No Film is Complete Without a Flying EVIL Baby! “The Necro Files” reviewed! (Visual Vengeance / Blu-ray)

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I Want To Believe…That You Will Check Out “The Necro Files” on Blu-ray!

An unhinged serial rapist terrorizes the young women of Seattle, ripping into shreds their internal innards and even dabbles in tasting their flesh.  Two detectives hellbent on stopping his reign of terror intercept the killer in the middle of an attack.  Though too late to save the girl, the detectives shoot six slugs into the rapist, stopping his continuous, heinous sexual assaults and grisly murders…at least for nine months later, when a satanic cult resurrects the zombie cannibal rapists from the grave after sacrificing the rapist’s bastard baby from his only surviving victim.  The killing spree begins again and this time being undead provides superhuman strength and a larger penis.  The two detectives, now embroiled in their own corruption, must embark on another manhunt while two of the satanic cult members, seeking to undue the horrors they’ve unleashed, willingly summon a demon into the dead baby to counteract the zombie cannibal unbeknownst to them the demon baby will kill anyone it’s in airborne trajectory.

Just from the above synopsis, this film sounds nuts, darkly funny, and depraved all wrapped into one undisclosed file of sex, gore, and floating baby dolls.  And, you know what?  It’s all true.  The creator behind all this madness is Matt Jaissle who helms the shot-on-video “The Necro Files” as an underground horror spoof of a popular science fiction you made have heard of – “The X-Files.”  The Truth is out there.  Well, the truth is actually not in the sky, it’s under the dirt, it’s inside some scantily cladded woman being molested by a rotting corpse, and it’s in a doped-up cop looking to wipe all the scumbags off the face of the Earth.  The 1997 released is co-written between long time Jaissle collaborators Todd Tjersland (“Faces of Gore” series) and Sammy Shapiro, based off of Tjersland sleazy horror comic series “Psycho Zombie Love Butcher,” and is the third film from Jaissle that solidifies the filmmaker as a certifiable depravity and gore-meister that has themes of rape, necrophilia, heartless exploitation, and disembowelment clothed as clearly a comedy.  Filmed around the surrounding Seattle, Washington area, “The Necro Files” is produced by Jaissel with Tjersland serving as executive producer Washington state-based Threat Theatre International production banner.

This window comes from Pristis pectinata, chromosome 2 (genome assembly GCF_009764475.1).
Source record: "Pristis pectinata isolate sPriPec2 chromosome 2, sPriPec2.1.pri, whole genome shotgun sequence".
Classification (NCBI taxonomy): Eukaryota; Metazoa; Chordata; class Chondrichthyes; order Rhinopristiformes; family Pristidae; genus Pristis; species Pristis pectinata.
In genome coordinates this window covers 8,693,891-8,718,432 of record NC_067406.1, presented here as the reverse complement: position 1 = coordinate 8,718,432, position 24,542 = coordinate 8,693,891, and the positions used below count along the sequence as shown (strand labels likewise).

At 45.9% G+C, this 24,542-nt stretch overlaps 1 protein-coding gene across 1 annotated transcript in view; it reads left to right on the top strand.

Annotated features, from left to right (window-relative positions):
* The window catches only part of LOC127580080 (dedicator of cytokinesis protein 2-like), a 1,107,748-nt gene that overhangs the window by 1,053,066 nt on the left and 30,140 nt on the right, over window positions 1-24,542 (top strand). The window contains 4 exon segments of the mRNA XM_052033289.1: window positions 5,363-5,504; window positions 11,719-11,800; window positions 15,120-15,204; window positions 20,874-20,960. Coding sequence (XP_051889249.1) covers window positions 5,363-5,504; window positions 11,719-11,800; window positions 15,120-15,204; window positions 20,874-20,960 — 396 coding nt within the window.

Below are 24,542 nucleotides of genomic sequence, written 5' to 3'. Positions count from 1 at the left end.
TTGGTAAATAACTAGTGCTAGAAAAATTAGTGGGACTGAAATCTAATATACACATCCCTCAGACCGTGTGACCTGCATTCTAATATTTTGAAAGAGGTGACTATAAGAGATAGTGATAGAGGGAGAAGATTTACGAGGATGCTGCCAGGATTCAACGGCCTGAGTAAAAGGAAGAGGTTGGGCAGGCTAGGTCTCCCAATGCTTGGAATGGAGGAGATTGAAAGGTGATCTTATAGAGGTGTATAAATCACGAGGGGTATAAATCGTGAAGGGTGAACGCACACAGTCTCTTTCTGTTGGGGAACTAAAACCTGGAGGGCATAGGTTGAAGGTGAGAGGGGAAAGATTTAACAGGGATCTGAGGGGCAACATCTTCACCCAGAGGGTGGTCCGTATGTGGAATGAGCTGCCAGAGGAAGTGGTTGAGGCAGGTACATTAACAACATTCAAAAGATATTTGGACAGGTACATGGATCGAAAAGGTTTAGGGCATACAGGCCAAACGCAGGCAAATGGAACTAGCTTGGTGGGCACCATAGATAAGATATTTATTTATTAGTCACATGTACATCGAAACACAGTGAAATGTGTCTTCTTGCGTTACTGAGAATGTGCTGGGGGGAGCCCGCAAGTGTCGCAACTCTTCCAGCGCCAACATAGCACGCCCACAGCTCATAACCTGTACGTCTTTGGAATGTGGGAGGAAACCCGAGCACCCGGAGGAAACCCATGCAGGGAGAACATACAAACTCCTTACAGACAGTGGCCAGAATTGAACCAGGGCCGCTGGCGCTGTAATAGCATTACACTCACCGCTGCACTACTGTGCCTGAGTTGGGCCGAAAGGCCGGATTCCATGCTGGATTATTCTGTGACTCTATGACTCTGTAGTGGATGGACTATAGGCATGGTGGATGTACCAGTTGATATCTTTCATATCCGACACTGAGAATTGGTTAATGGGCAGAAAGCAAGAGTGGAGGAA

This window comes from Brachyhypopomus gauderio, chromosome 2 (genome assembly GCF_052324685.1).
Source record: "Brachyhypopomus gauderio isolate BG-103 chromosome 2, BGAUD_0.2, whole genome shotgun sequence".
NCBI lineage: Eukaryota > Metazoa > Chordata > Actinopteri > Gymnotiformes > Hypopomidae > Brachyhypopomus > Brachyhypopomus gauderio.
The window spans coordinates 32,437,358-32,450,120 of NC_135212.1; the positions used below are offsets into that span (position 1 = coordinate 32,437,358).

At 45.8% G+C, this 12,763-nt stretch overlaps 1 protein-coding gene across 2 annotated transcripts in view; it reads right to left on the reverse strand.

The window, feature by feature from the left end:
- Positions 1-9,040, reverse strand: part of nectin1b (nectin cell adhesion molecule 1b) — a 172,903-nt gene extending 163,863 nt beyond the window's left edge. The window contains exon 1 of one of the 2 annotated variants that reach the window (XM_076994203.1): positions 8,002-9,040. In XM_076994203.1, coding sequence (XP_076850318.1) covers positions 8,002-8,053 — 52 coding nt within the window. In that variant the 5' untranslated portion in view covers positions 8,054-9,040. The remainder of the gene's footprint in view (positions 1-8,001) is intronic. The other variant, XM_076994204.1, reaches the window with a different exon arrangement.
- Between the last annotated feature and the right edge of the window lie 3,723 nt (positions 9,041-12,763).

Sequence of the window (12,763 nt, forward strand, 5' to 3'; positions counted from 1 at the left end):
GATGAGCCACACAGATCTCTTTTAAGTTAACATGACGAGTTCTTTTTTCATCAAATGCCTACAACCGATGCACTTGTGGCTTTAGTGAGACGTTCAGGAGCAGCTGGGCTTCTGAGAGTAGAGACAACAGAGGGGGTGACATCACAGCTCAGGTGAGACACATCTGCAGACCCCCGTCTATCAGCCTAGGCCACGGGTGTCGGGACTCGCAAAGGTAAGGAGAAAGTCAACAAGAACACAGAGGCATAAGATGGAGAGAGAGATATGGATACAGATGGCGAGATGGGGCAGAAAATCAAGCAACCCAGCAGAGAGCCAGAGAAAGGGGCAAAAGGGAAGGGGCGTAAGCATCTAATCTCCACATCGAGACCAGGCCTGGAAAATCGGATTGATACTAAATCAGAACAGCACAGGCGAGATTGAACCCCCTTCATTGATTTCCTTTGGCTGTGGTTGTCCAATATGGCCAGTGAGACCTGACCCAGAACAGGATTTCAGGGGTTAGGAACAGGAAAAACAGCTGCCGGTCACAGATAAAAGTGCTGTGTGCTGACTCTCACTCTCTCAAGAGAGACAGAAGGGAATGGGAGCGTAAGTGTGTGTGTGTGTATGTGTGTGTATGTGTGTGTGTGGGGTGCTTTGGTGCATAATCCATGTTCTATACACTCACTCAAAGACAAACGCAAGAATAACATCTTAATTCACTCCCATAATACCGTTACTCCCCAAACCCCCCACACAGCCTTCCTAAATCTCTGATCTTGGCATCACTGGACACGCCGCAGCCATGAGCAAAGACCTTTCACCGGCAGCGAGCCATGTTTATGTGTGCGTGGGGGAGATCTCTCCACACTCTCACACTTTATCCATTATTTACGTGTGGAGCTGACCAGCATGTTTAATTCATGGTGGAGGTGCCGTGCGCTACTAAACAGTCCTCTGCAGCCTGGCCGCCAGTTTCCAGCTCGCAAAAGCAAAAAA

The acting pool that “The Necro Files” plucked their talent from must have been severely limited with a cast more concerned about their robotic performances rather than the unsavory story content.  Fine by me!  I don’t expect award-winning caliber thespianism on campy SOV D-movies where the main focus is guts, girls, and the grotesque.  The two detectives, Martin Manners and Orville Sloane, and the killer, Logan, are the principals caught in the middle of everything that is eloquently evil of “The Necro Files.”   Isaac Cooper plays Logan the Rapist aka Zombie Logan the Rapist and the wild-eyed, chimpanzee-running Cooper doesn’t have a lot of dialogue with his unpleasant roles with many of talking parts going toward a third character of a drug pusher before having his head blown off by a traumatized and unstable Det. Manners.  By the way, Steve Sheppard, who plays Det. Manners, has the best monologue about wiping out scumbags while sitting in the police car, looking maniacal, and just admiring his handgun next to a more rational, more off-cue Gary Browning as his partner, Det. Sloane.  “The Necro Files” cast isn’t doesn’t end there as Snell’s film has a surprisingly sizeable, small role contingent, mostly of playing Satanists, drug dealers and sexual miscreant males, and women in compromising positions.  The actresses playing the latter roles are mostly under pseudonyms, alternate aliases that provide more to the film’s campy nature.  Names like Anne R. Key (Anarchy) and Jenn O’Cide (Genocide) are a couple.  Present day, Jenn O’Cide is actually a sideshow performer, belly dancer, and an overall alternative, fearless woman of the strange and usual fine (dark) arts while keeping her stage name.  Another is Dru Berrymore and no, not the “Firestarter” and “Scream” Drew Berrymore we all know of horror fandom.  This Dru Berrymore comes from Germany and is a pornographic actress who’s had bit pars in Katheryn Bigelow’s “Strange Days,” David Lynch’s “Lost Highway,” and even in “Die Hard 2”.  Each of these ladies, including a fourth in Theresa Bestul, are supposedly claimed from the local strip club and don’t mind being the plaything for undead’s wicked whims in their simply objectifiable credited rolls as Shower Girl, Doll Lover, Camping Girl, and S&M Amazon.  The cast rounds out with Todd Tjersland, Jeff Nelson, and Christian Curmudgeon and Jason McGee has hapless Satanists.